Of course life insurance policyholders are not remotely so naive or megalomaniacal, but Hörisch's sour appraisal of them is characteristic of the book's relentless identification of money with spiritual vacuity, social alienation, ecological disaster, political turmoil and war. Even a vigorous critic of modern capitalism and its handmaiden, money, might well pause to consider whether money might also, on occasion, confer social freedom through its anonymity, or contribute to human happiness through the increased availability and diversification of consumables, or, even if as a consequence of naked self‑interest, overcome religious or cultural prejudices—benefits Joseph Addison marveled at during his famous literary perambulation around the Royal Exchange at the beginning of the eighteenth century.
Historians will also find Hörisch's arguments weakened by evidentiary and logical shortcomings. A fundamental claim he makes is that "Western rationality and subjectivity are epiphenomena of money" (178). Accordingly, Horisch attributes rationalist, post‑Socratic philosophy to the rise of coined money both because the interposition of money created an abstract system by which "various things are associated, synthesized, comprehended and subsumed under uniform categories," and because the agora itself constituted the locus for the exchange of philosophical ideas (182). But historians may justifiably object that while the diffusion of coinage out of Lydia and Ionia from the seventh century B.C.E. did have revolutionary implications, it wasn't revolutionary in quite the way Hörisch would have us think. The idea of an abstract measure of value embodied in precious metal (in the form of ingots, rings, wires, or tripods) developed as early as the third millennium B.C.E.; and even in societies that lacked a metallic exchange medium it seems to have involved no great intellectual effort to extend common barter media metaphorically into abstract units of account. Our word “pecuniary,” for example, is derived from the Latin pecus (head of cattle). Hörisch’s argument that the circulation of money shaped Western rationality and subjectivity also fails on comparative grounds. Money developed in China at least as early as it did in Asia Minor, and coins have circulated in Islamic and Hindu lands since antiquity. If money is such a potent force in shaping philosophy, literature, and culture, can its use really explain the intellectual and artistic properties of the West?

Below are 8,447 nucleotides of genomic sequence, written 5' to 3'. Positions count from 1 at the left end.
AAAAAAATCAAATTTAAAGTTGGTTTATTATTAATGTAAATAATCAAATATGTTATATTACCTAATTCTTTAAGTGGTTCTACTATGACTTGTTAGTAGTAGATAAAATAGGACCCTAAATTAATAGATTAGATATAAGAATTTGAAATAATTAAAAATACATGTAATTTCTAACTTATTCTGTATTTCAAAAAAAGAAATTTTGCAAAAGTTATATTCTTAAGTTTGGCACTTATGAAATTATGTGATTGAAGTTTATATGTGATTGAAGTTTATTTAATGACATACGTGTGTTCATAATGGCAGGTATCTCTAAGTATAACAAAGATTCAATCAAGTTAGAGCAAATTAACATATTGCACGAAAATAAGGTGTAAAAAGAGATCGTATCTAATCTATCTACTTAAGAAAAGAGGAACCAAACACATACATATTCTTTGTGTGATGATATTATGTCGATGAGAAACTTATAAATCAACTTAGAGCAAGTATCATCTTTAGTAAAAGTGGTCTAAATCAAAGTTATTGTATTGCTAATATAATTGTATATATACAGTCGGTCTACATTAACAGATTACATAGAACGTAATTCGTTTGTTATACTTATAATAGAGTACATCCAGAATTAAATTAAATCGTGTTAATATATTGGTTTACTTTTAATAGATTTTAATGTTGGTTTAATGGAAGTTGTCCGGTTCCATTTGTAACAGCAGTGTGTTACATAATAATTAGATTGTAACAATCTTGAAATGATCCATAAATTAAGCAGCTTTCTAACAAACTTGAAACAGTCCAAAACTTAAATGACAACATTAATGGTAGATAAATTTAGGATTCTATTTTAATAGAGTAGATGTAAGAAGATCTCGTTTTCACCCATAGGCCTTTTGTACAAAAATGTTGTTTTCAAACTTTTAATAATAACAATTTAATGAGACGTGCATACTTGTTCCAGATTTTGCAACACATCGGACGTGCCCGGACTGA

I suspect, however, that in the end Hörisch is less interested in making a persuasive historical case than in using history selectively to suggest aesthetic alternatives to money. These possibilities are never delineated, but somehow involve the Promethean power of art to provide alternative versions of reality (150) drawn either from a paradisaical past before the advent of money or from a utopian vision of a world where gold shackles only criminals and a freed people finally (and perhaps again) savors the world in its full immediacy.
SUNY CoIlege at Potsdam Geoffrey Clark
SOURCE: Clark, Geoffrey. Review of Heads or Tails: The Poetics of Money by Jochen Hörisch, Yearbook of German-American Studies, vol. 38 (2003), pp. 316-318.
The book under review can be previewed via Google books:
Hörisch, Jochen. Heads or Tails: The Poetics of Money; translated by Amy Horning Marschall. Detroit: Wayne State University Press, 2000.
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Uploaded 28 October 2010